For students requiring special space, width, and height requirements, workstations should be planned with flexibility. Some systems, such as those used to edit video, may require a double monitor system. This would require a larger work area. Additional tables should be avail- able as work areas. These areas should be free of all technology equipment.

    Media

    A variety of media equipment should be avail- able, including but are not limited to

    A computer,

     

    A television,

    A VCR player/recorder,

    A DVD player,

    A data projector,

    Digital cameras (still and motion),

    A projection screen (seamless construction and 1.3 x height for most applications), and

    Marker

    boards

    (dry

    erase

    with

    nonglare

    matte finish).

     

    Each piece of equipment should be cataloged and the serial number should berrecorded.

    TECHNOLOGY LABORATORY

    A technology laboratory should allow 36 square feet per student at the secondary level, which will equal 900 square feet for a maximum class enrollment of 24 students. All construction should be in accordance with local and state building codes and meet all ADA requirements.

    INCORPORATED TECHNOLOGY LABORATORY

    An incorporated technology laboratory is one that is included in a regular classroom setting. In this setting, an estimated 15 square feet per computer station, 12 square feet per moni- tor/VCR/video disc player, and 20 square feet per physically impaired student station should be added to the classroom space requirements. When adding a technology laboratory to an ex- isting classroom, the total space requirements of that classroom should not be reduced.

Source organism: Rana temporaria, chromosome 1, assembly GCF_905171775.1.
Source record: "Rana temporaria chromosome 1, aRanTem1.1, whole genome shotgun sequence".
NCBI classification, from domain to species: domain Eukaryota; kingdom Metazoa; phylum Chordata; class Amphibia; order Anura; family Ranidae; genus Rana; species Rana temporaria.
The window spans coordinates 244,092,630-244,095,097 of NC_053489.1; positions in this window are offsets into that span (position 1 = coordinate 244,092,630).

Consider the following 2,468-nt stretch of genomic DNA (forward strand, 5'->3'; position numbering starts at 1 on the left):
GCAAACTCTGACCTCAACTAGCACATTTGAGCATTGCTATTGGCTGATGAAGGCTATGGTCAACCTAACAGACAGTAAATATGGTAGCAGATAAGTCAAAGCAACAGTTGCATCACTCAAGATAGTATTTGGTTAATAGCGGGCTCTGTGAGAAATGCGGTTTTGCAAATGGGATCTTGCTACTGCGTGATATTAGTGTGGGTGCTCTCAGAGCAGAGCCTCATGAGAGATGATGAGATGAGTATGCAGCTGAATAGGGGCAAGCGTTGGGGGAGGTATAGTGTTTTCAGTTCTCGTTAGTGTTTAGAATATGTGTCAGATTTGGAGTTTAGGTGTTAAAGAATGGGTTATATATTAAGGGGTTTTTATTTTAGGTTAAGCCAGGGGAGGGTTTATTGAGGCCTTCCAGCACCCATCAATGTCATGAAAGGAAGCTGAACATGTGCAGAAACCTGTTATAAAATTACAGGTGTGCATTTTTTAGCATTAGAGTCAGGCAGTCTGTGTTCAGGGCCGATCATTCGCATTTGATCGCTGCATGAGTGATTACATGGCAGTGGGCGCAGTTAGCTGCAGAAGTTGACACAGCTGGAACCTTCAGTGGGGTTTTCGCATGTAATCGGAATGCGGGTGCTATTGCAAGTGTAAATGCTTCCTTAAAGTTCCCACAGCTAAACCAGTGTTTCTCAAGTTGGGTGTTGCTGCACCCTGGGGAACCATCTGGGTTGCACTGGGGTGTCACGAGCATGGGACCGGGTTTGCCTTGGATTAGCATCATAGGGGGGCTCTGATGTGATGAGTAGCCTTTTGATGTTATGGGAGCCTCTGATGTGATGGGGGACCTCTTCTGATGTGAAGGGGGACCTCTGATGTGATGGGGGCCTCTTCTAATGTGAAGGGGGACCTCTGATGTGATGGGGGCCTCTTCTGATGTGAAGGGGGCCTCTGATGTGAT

FLOOR DIAGRAM AND ILLUSTRATIONS

    Attached to this section is a floor diagram of a technology laboratory. It is provided only as an example of how a laboratory may be configured.

    It is not intended to suggest that this is an idea classroom layout.

    The photographs at the end of this section repre- sent facilities currently in use by the school dis- tricts identified in the caption of each picture. If any of these scenes interest the planning com- mittee or architect, please contact the school for details. If you cannot locate the school, contact Instructional Materials Service and we will be glad to provide assistance.

    REFERENCES

    Several publications are available for additional information to use in the preplanning stage. In addition to these hardcopy references, resource personnel with existing technology labs and computer specialists are valuable resources.

    ILLUSTRATIONS

    Following this section are photographs that rep- resent selected technology laboratory concerns that are part of the agricultural science and tech- nology department. Each illustration contains a caption that further explains the photograph.

    References

    Texas Safety Standards: Kindergarten through Grade 12. Education Agency, 2000.

    Austin, TX: Charles A. Dana Center, Texas

    Hubbard, George U., Larry W. Lucas, Kathleen M. Holmes, and Paul Hons. Designing the Technology Infrastructure for Schools. 2nd ed. The Texas Center for Educational Technology. n.d.

    CIT Services, Cornell University. (2001). [Online]. Available:

    Remis, Peggy and Carl Hoagland. Telecommunications Applications Handbook for Teachers Grades K- 12. St. Louis, MO. 1997.